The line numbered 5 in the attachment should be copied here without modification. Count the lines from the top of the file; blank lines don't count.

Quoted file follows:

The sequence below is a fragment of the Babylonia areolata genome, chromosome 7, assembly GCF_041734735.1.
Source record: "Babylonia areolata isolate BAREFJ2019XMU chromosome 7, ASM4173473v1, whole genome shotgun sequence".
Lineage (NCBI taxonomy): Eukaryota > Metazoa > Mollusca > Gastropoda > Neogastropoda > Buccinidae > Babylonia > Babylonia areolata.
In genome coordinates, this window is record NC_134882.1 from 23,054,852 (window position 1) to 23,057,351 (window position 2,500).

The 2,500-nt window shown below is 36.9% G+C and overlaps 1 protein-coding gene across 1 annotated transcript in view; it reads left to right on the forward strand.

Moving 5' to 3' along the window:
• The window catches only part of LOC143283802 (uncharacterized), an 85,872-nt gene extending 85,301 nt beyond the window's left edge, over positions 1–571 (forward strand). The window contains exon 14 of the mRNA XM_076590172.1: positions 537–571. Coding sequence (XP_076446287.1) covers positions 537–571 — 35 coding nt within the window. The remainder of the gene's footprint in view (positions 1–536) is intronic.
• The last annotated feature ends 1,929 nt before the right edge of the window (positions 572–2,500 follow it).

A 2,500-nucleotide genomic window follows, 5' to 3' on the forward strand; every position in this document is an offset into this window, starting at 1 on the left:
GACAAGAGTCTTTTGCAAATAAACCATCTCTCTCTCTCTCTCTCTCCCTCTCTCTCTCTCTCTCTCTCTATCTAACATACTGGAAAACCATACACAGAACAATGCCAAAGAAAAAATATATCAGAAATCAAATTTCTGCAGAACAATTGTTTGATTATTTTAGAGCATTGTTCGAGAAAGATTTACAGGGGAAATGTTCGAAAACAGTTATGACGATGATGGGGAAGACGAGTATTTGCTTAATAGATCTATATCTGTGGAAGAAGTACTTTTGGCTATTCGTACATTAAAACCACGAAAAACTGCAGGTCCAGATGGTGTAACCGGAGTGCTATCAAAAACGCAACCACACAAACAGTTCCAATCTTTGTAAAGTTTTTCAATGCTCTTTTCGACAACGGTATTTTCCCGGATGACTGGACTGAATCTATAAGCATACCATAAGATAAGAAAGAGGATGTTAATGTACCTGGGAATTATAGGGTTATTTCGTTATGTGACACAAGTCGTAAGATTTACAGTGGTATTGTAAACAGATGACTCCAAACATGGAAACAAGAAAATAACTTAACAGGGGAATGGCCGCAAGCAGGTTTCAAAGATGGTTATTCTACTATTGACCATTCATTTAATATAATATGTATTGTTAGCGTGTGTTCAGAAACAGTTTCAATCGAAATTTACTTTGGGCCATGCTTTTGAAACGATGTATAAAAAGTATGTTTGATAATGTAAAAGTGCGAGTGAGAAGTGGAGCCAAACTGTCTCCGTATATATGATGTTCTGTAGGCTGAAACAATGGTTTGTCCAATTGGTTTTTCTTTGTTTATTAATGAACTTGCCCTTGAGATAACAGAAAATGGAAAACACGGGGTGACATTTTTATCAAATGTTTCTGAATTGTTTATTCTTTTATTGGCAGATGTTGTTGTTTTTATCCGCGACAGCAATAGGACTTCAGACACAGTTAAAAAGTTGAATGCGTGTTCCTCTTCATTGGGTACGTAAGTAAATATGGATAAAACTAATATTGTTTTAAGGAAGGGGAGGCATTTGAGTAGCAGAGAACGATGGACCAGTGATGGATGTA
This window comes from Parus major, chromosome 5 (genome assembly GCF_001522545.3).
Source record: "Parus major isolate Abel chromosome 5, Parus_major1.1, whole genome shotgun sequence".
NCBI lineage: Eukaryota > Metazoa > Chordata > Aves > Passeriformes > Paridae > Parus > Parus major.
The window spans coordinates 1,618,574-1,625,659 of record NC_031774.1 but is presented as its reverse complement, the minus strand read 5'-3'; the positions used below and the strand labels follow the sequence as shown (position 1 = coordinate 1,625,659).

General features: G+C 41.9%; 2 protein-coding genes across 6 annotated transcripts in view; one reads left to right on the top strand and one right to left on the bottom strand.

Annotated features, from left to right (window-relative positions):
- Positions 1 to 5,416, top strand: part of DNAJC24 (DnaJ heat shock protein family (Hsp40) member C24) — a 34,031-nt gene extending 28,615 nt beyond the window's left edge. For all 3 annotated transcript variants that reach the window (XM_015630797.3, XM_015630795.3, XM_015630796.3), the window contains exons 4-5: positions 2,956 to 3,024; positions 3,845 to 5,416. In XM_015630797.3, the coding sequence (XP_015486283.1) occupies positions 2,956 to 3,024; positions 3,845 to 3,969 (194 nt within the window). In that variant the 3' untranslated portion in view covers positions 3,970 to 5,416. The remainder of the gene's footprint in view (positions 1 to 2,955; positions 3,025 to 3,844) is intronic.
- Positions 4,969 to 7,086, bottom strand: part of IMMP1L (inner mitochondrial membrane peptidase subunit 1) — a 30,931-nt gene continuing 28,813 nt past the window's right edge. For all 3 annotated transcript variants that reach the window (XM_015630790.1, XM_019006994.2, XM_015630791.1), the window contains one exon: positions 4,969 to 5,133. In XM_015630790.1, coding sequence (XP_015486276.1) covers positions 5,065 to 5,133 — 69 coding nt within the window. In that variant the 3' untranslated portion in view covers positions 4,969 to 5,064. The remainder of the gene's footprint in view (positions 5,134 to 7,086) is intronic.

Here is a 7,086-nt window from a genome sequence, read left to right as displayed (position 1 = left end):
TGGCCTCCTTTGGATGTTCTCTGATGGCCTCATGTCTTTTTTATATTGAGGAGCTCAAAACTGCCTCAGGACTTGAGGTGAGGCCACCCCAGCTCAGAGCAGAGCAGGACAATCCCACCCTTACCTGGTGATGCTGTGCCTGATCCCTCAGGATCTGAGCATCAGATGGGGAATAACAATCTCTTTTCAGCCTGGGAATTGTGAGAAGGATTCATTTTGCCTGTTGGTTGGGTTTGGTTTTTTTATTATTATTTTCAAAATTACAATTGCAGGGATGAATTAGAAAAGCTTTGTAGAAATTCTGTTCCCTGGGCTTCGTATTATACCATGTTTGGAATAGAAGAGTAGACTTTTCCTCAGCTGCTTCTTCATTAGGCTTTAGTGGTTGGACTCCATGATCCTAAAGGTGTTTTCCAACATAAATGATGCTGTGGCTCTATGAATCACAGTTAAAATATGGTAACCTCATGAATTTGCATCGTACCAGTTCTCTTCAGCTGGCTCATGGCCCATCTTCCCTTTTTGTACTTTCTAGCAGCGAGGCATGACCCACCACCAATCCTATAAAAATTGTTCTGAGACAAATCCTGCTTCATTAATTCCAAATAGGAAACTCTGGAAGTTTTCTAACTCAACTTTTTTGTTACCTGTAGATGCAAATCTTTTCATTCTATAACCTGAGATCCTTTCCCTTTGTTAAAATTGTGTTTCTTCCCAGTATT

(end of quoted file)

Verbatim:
The 2,500-nt window shown below is 36.9% G+C and overlaps 1 protein-coding gene across 1 annotated transcript in view; it reads left to right on the forward strand.